Yes, but unlike the planting of other vegetables, it should be planted after the first frost in the fall. There are two kinds of garlic, hardneck and softneck, but hardneck seems to grow best in Minnesota. While you can plant individual cloves of a head of garlic purchased in the produce section of the supermarket, you won't know what kind it is. A better idea is to purchase heads from a garden center or catalog. Good hardneck varieties are Chesnok Red, Music and Siberian.
After that first frost, amend the soil with compost, then plant individual cloves about three inches deep and six inches apart, pointed end up. Add an inch of compost on top of the soil.
Fertilize the garlic in the spring, about the end of May. It is ready to harvest when about half the base leaves have turned brown, about mid-July. It is known to have cholesterol-lowering qualities in addition to its pungent flavor.
Dear Master Gardener: What is core aeration of a lawn and when should it be done?
Core aeration is one of the most valuable things you can do for your lawn to increase water and oxygen penetration and promote root growth. It is a process in which soil cores are extracted by a machine with hollow tines or spoons on a disk or drum.
These cores, which looks like goose droppings, are one-and-a-quarter to three-quarter inches in diameter and between two and four inches in length. They are thrown onto the lawn where they should be left to disintegrate in the rain.
The procedure reduces thatch, the layer of living and dead vegetation between the soil surface and the growing green grass in a lawn. When the thatch is deeper than three-quarter of an inch, it leads to insect damage and lawn disease problems. Core aeration also reduces soil compaction resulting from heavy foot traffic or automobiles or construction equipment on the soil surface.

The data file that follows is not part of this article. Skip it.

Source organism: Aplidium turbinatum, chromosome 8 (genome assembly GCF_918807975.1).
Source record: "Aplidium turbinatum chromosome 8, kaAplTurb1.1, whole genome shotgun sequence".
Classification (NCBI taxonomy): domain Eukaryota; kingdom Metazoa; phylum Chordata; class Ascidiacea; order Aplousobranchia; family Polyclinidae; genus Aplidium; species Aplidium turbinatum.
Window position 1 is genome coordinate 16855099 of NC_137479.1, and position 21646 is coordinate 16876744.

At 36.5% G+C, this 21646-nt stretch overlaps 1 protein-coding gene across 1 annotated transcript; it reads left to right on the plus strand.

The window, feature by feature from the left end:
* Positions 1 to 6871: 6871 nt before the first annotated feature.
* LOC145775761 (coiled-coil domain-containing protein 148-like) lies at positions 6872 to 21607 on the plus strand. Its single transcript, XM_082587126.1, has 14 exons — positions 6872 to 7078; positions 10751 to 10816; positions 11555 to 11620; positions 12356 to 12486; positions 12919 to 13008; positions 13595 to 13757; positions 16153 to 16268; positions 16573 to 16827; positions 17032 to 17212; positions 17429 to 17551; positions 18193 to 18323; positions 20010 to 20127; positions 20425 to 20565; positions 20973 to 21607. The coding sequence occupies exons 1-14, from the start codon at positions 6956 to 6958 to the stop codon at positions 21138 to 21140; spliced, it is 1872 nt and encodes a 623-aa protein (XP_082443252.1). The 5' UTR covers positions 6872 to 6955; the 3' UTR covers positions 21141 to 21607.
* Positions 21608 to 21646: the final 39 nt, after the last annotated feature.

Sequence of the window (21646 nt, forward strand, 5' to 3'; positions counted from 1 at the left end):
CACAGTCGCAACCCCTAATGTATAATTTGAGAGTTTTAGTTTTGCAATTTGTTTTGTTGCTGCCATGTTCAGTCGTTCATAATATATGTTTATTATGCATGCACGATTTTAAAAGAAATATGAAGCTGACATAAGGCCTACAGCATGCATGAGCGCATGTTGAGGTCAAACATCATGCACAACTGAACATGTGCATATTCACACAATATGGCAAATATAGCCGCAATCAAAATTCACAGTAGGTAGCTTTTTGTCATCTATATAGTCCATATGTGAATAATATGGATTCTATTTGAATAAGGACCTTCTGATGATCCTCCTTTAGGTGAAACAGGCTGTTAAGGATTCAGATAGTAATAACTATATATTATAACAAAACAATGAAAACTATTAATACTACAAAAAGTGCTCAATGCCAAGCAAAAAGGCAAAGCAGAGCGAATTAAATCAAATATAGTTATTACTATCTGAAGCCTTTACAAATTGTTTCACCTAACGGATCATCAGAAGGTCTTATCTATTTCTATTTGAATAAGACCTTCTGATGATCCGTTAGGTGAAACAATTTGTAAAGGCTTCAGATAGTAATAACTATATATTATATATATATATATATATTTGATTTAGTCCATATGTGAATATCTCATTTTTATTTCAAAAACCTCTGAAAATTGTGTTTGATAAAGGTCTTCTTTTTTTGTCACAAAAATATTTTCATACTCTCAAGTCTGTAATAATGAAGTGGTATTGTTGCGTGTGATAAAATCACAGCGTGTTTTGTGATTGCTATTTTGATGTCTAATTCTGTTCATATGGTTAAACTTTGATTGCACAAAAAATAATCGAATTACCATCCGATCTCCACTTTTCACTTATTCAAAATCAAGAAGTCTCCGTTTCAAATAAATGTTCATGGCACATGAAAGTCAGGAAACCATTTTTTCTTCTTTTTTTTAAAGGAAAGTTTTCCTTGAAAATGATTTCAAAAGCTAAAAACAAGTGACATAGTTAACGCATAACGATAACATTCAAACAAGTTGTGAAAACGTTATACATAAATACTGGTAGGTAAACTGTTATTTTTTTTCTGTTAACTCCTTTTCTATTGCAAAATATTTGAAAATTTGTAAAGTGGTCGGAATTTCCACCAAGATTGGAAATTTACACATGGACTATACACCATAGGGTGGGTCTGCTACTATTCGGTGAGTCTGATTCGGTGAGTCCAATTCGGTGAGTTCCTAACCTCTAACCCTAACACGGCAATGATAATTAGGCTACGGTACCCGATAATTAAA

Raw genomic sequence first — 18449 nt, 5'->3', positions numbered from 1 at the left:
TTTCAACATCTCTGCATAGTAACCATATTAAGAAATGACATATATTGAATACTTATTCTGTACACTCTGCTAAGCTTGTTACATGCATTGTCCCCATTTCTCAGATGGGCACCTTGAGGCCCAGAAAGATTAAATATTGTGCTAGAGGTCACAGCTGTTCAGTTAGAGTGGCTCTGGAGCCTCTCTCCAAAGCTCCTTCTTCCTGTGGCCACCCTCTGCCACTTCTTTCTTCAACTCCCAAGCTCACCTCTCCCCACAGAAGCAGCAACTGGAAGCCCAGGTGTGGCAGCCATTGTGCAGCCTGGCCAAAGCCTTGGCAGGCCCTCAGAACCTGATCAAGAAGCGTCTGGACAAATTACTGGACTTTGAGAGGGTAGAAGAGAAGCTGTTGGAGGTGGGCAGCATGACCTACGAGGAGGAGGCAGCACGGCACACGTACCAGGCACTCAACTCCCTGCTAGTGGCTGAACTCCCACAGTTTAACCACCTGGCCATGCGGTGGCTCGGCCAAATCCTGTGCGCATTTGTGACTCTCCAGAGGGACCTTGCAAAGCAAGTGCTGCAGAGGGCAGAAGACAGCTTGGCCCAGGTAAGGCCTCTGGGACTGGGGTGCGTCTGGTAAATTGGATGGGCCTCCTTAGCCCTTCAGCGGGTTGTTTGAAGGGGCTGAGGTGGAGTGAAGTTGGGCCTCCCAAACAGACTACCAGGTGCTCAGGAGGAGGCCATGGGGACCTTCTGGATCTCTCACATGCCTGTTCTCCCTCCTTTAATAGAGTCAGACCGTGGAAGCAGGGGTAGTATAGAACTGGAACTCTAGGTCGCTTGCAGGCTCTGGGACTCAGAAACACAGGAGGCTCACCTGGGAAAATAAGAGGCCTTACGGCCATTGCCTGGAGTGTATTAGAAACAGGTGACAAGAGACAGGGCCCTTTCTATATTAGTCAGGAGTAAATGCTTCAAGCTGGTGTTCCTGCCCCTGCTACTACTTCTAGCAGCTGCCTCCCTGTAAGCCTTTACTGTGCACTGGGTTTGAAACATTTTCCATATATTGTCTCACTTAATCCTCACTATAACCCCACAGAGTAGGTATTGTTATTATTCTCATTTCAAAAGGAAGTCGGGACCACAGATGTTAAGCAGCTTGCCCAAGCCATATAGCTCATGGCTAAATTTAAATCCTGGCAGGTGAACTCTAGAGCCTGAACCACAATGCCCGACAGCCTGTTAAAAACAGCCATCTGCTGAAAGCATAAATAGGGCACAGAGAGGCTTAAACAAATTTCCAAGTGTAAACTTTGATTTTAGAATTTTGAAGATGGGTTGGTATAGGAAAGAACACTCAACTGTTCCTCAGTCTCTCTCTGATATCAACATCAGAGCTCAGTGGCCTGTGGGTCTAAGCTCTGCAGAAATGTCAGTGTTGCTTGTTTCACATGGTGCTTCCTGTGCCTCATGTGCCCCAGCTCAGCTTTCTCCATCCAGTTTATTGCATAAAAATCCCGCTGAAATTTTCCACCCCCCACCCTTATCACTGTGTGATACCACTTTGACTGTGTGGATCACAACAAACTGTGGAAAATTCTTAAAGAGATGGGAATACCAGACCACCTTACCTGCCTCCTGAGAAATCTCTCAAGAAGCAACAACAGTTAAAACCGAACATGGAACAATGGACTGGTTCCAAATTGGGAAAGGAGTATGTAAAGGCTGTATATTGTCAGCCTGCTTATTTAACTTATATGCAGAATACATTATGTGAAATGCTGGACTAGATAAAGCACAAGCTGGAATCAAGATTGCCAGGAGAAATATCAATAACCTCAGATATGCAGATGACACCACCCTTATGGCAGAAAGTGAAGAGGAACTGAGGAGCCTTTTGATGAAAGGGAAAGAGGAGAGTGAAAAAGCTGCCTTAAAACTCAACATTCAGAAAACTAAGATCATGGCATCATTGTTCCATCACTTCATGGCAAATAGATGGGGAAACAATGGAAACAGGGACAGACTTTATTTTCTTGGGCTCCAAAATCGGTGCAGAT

The best time for core aeration is mid-August to mid-September. Core aeration machines can be rented from hardware stores, rental services and sometimes from garden centers. The machines tend to be heavy and can be difficult for small and light persons to manipulate.
Spiked shoes advertised as "aerators" are not effective, nor are machines without the hollow tines or spoons. Though core aeration alone is beneficial for lawns, fertilizer applied immediately afterwards takes advantage of the holes for deeper and quicker soil penetration.
CROW WING COUNTY MASTER GARDENERS are trained and certified volunteers for the University of Minnesota Extension Service. All information given in this column is based on research and information provided by the University. To ask a question, call the Master Gardener Help Line at 824-1000, extension 4040, and leave a message. A Master Gardener will return your call.